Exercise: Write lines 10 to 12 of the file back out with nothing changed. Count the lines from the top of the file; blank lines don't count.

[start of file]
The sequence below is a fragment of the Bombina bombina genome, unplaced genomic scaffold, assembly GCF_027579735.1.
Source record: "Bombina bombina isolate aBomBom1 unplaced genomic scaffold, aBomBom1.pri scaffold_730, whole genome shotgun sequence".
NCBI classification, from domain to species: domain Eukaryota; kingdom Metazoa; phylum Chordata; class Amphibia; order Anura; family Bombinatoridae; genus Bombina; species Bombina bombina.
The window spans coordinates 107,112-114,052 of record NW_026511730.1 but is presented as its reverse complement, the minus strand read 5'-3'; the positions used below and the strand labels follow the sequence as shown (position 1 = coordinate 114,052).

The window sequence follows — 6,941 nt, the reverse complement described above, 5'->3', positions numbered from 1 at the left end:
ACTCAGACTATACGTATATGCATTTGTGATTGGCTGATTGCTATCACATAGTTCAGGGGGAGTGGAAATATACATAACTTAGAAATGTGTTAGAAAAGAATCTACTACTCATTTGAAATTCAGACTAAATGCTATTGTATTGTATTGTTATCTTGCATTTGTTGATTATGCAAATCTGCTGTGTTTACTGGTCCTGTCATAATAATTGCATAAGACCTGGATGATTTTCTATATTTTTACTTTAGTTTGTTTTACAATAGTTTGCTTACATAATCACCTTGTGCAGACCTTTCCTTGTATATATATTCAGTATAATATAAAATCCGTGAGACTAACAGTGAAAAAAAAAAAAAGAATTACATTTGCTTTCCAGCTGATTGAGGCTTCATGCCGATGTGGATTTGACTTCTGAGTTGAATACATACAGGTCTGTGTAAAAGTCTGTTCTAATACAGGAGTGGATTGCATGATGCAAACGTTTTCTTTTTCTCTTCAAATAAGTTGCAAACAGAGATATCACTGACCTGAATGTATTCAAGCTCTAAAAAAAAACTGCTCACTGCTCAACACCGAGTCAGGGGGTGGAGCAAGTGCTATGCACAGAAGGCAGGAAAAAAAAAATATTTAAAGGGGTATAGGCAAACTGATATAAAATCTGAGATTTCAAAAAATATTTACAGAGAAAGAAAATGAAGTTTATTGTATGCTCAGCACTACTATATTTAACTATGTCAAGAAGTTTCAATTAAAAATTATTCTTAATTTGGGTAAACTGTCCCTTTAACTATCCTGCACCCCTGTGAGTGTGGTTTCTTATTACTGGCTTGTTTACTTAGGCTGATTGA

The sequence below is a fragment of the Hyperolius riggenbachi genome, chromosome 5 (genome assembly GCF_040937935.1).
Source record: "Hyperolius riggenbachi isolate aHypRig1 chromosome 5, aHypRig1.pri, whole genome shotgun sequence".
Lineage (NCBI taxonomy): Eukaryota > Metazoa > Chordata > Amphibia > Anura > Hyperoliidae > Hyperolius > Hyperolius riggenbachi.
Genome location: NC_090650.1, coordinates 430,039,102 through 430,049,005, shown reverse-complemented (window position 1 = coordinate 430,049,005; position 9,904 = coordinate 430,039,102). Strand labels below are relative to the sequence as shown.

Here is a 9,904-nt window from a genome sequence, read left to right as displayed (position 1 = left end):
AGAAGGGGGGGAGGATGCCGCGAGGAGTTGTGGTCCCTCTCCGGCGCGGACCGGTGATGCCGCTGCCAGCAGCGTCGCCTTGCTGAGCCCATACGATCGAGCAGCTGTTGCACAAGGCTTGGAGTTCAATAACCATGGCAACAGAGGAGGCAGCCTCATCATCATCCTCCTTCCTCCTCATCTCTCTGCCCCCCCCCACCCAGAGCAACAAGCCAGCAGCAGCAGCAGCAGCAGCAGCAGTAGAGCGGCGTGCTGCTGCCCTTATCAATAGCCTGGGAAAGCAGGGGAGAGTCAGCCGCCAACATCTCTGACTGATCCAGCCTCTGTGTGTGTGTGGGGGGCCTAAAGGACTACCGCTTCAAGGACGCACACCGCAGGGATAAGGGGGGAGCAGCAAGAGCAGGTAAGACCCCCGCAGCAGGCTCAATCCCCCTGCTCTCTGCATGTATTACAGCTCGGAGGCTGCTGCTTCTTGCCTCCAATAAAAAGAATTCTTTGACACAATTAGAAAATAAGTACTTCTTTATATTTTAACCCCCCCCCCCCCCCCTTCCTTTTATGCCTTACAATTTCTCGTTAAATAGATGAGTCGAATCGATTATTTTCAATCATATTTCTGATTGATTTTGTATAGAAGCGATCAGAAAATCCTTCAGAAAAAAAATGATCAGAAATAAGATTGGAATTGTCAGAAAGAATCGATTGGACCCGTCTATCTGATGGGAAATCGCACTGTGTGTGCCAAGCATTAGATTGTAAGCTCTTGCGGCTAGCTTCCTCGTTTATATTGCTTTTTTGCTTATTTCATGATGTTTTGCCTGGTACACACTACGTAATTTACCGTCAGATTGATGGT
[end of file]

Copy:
Genome location: NC_090650.1, coordinates 430,039,102 through 430,049,005, shown reverse-complemented (window position 1 = coordinate 430,049,005; position 9,904 = coordinate 430,039,102). Strand labels below are relative to the sequence as shown.

Here is a 9,904-nt window from a genome sequence, read left to right as displayed (position 1 = left end):
AGAAGGGGGGGAGGATGCCGCGAGGAGTTGTGGTCCCTCTCCGGCGCGGACCGGTGATGCCGCTGCCAGCAGCGTCGCCTTGCTGAGCCCATACGATCGAGCAGCTGTTGCACAAGGCTTGGAGTTCAATAACCATGGCAACAGAGGAGGCAGCCTCATCATCATCCTCCTTCCTCCTCATCTCTCTGCCCCCCCCCACCCAGAGCAACAAGCCAGCAGCAGCAGCAGCAGCAGCAGCAGTAGAGCGGCGTGCTGCTGCCCTTATCAATAGCCTGGGAAAGCAGGGGAGAGTCAGCCGCCAACATCTCTGACTGATCCAGCCTCTGTGTGTGTGTGGGGGGCCTAAAGGACTACCGCTTCAAGGACGCACACCGCAGGGATAAGGGGGGAGCAGCAAGAGCAGGTAAGACCCCCGCAGCAGGCTCAATCCCCCTGCTCTCTGCATGTATTACAGCTCGGAGGCTGCTGCTTCTTGCCTCCAATAAAAAGAATTCTTTGACACAATTAGAAAATAAGTACTTCTTTATATTTTAACCCCCCCCCCCCCCCCTTCCTTTTATGCCTTACAATTTCTCGTTAAATAGATGAGTCGAATCGATTATTTTCAATCATATTTCTGATTGATTTTGTATAGAAGCGATCAGAAAATCCTTCAGAAAAAAAATGATCAGAAATAAGATTGGAATTGTCAGAAAGAATCGATTGGACCCGTCTATCTGATGGGAAATCGCACTGTGTGTGCCAAGCATTAGATTGTAAGCTCTTGCGGCTAGCTTCCTCGTTTATATTGCTTTTTTGCTTATTTCATGATGTTTTGCCTGGTACACACTACGTAATTTACCGTCAGATTGATGGT